Report this Article

An Extensive Examination of the PHP:DataGrid Component: Part 1

  • Posted March 10, 2006
  • by
  • in category CGI

  • Comments 0

An Extensive Examination of the PHP:DataGrid Component: Part 1

Introduction One of the most common tasks in PHP
is retrieving data from a database table, and creating a HTML
table to output that data. It’s done in almost every project,
and it’s usually a really boring task, because the code is
always nearly the same, but not just same enough to be able to
copy it.

It often looks some like this (in pseudo-code):

Create database connection Get data from a table Output
table header (<table) Loop through each records ... output
tr's and td's ... Output table footer (</table>)

It’s a sad fact, but we’ve already written code like the above
hundreds of times. And for every project and script, you have to
do it again, again and again.

But why not use a solution that can do it for us? That’s exactly
what PHP:DataGrid is.

What is

PHP:DataGrid is the answer to the above problem. It’s
basically a PHP component, that’s very similar to the ASP.NET
DataGrid control. PHP:DataGrid will take care of all the boring
tasks leaving you the easy and interesting parts. Very little
PHP code is actually necessary for PHP:DataGrid, and you can
change its looks and layout using simple HTML tags.

The only downside of PHP:DataGrid is that it’s not free. You
have to purchase it from TPG
PHP Scripts, but it’s $24.99 for a Developer license, which
grants you permission to use it in all your personal projects,
and I certainly believe that the advantages far outweigh the
cost. Even only the time saved by PHP:DataGrid is already worth
the cost for me. (editor’s note: use coupon code phpit
for a 10% discount!).

Let’s have an actual look at PHP:DataGrid. If you don’t want to
purchase the component yourself, then you can always have a look
at the demo’s only.

To create a new datagrid, we must use the
php:datagrid tag. This tells the PHP:DataGrid component that a
datagrid must be shown. The only thing that we must set is the
name of the datagrid. This is a required attribute, and cannot
be left out. A simple datagrid looks like this:


That’s the only thing necessary to display a datagrid. But we’re
forgetting one thing – we haven’t binded any data to the
datagrid yet. If you forget to do this, nothing will be
displayed, except for an error.

Binding data to a datagrid is really easy, and
requires only one line of real PHP code. The PHP:DataGrid
component automatically creates a variables called $_DATAGRID
(not a superglobal,
unfortunately). To bind data, you have to call the bind() method
on the $_DATAGRID variable, like so:

$_DATAGRID->bind('test', $data);

That’s all! The
test datagrid will now be shown, with the data contained in the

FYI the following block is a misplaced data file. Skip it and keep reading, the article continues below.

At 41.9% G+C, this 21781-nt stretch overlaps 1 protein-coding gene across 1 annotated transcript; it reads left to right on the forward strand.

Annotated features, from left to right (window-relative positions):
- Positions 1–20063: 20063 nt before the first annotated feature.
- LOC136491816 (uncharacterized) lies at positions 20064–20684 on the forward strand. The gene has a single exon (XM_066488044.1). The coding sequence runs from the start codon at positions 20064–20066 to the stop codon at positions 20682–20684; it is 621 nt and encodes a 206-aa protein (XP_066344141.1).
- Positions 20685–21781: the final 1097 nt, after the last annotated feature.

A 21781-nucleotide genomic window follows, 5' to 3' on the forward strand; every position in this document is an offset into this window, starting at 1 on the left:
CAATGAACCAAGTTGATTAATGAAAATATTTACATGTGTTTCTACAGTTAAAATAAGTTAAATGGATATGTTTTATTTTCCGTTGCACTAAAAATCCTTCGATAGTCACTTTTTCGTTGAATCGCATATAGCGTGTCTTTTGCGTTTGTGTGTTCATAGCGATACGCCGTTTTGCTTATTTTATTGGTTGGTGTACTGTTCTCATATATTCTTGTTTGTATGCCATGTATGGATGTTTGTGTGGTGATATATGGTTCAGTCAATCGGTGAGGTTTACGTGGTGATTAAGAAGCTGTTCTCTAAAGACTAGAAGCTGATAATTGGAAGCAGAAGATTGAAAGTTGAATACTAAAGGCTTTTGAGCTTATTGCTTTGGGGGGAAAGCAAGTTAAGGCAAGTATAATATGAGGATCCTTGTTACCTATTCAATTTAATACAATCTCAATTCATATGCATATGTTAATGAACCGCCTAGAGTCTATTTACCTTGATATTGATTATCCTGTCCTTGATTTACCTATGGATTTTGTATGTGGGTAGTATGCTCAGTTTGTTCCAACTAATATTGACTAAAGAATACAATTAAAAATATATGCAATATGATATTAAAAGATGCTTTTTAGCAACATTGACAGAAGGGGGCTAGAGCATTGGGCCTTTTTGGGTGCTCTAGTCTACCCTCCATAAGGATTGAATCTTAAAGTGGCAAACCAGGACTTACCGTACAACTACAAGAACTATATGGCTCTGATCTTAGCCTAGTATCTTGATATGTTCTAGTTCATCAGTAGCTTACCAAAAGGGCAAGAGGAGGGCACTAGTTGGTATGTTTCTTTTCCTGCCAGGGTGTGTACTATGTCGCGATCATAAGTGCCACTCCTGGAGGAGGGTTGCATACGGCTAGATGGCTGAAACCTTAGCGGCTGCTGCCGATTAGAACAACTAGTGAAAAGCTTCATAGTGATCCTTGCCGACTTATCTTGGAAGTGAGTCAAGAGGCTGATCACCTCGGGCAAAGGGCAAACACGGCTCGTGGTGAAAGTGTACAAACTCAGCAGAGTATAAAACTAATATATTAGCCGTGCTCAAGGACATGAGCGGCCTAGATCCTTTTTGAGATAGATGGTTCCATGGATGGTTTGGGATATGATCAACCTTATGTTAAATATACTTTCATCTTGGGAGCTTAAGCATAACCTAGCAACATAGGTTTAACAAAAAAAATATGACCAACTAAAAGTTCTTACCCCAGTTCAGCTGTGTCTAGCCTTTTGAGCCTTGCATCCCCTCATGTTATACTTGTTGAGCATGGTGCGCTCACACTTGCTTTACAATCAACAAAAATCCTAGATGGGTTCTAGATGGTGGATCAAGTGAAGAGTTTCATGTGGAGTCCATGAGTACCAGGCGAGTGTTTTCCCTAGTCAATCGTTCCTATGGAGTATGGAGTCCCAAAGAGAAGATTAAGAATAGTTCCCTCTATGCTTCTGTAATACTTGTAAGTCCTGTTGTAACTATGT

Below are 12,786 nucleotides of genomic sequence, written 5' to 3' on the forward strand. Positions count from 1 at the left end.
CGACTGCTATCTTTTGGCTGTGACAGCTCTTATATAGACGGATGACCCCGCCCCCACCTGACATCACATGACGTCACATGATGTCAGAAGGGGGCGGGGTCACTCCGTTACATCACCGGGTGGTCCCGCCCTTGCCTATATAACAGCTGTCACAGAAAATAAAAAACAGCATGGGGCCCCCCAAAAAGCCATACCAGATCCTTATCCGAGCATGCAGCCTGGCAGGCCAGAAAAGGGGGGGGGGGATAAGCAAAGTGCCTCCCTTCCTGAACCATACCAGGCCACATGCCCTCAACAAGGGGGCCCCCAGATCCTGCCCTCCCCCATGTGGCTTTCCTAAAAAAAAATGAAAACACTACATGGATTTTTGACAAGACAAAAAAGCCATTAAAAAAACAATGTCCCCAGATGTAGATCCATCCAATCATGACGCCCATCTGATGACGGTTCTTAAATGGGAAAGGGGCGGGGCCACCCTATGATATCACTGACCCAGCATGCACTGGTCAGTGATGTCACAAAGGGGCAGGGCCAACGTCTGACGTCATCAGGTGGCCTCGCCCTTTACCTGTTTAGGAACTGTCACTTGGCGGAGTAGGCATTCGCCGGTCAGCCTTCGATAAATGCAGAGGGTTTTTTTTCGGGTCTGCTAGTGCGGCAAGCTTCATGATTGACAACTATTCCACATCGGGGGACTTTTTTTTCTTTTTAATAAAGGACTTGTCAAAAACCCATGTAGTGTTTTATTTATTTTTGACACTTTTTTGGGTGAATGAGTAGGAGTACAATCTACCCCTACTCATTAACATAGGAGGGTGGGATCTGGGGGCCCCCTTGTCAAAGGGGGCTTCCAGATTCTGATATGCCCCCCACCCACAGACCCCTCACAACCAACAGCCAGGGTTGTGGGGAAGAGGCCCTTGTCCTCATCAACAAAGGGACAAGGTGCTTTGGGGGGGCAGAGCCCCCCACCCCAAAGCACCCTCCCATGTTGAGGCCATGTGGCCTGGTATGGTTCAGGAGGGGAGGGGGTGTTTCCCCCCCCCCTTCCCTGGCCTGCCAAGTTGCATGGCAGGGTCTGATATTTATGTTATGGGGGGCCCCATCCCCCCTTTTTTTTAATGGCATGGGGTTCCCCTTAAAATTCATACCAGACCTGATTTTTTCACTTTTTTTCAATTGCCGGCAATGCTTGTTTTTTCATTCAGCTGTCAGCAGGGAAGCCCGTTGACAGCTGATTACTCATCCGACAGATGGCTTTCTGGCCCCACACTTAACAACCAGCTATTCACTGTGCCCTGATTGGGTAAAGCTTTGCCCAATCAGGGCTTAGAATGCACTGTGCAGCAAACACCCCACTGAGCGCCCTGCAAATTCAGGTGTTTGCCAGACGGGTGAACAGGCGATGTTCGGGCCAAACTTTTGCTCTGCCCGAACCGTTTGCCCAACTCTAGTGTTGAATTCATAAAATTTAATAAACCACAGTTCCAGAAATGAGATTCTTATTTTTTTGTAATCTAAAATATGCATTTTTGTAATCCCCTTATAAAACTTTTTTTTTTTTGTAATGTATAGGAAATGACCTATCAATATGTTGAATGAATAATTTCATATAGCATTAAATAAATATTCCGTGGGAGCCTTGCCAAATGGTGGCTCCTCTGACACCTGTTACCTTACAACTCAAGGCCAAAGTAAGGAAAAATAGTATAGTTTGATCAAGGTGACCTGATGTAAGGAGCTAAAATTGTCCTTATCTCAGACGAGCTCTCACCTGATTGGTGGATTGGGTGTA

$data variable. The $data variable must be an array that was
retrieved using mysql_fetch_array() and a loop (see the datagrid
example below if you’re unsure about this) or similar format. In
any case, it should look like this:

Array ( [0] => Array ( [id] => 1 [title] => Item 1
[category] => 4 )

 [1] => Array ( [id] => 2 [title] => Item 2 [category]
=> 7 )

 [2] => Array ( [id] => 3 [title] => Item 3 [category]
=> 3 ) )

The above is a valid $data array. It won’t accept any other
format, and an error will be shown if you do bind a different

The below code is a working example of a simple
datagrid. It retrieves the 10 latest tutorials from the database, and shows it in a datagrid.


// Include PHP:DataGrid include ('/path/to/phpdatagrid.php');

// Connect to database $link = mysql_connect ('localhost', 'sa',

// Select database mysql_select_db('phpit', $link);

// Do query and Get data $result = mysql_query ("SELECT
title, description, author, datetimestamp, filename FROM
tutorial ORDER BY datetimestamp DESC LIMIT 0, 10"); $data =
array(); while($row = mysql_fetch_array($result, MYSQL_ASSOC)) {
array_push ($data, $row); }

// Bind data (THIS IS IMPORTANT) $_DATAGRID->bind ('test',

?> <html> <head> <title>PHP:DataGrid Demo
1</title> </head>

<body> <h1>PHP:DataGrid Demo 1</h1>
<p>Demonstrating a simple PHP:DataGrid, and nothing

<php:datagrid name="test"></php:datagrid>

<br /> <a
strong>« Return to the
article</strong></a> </body>

[ View live demo ]

As you can see little code is used for the datagrid. Most of the
code is actually spent on connecting to the MySQL database, and
getting the data. If you use any kind of database class, this
will be significantly easier.

If you have a look at the datagrid, you will notice that it
looks ugly, and pretty bad. That’s because we haven’t added any
styling at all. But that will have to wait until Part 2 of our
DataGrid series.

In this part of our DataGrid series, we’ve looked at the basics
of the PHP:DataGrid component: what it is, and how to put it on
our website. But it doesn’t look pretty yet, and in the next
parts we’ll be looking at creating a pretty datagrid, and talk
about more of its functions (e.g. templates, inline editing,
sorting and more!).

Click here to view the PHP:DataGrid Product Page Don’t
forget – use coupon code phpit for a 10% discount!


admin Article's Source:

  • Posted On March 10, 2006
  • Published articles 283513

Post Comment


Select Language:

en es fr it
de pt sv da
no fi nl ru
ja pl tr el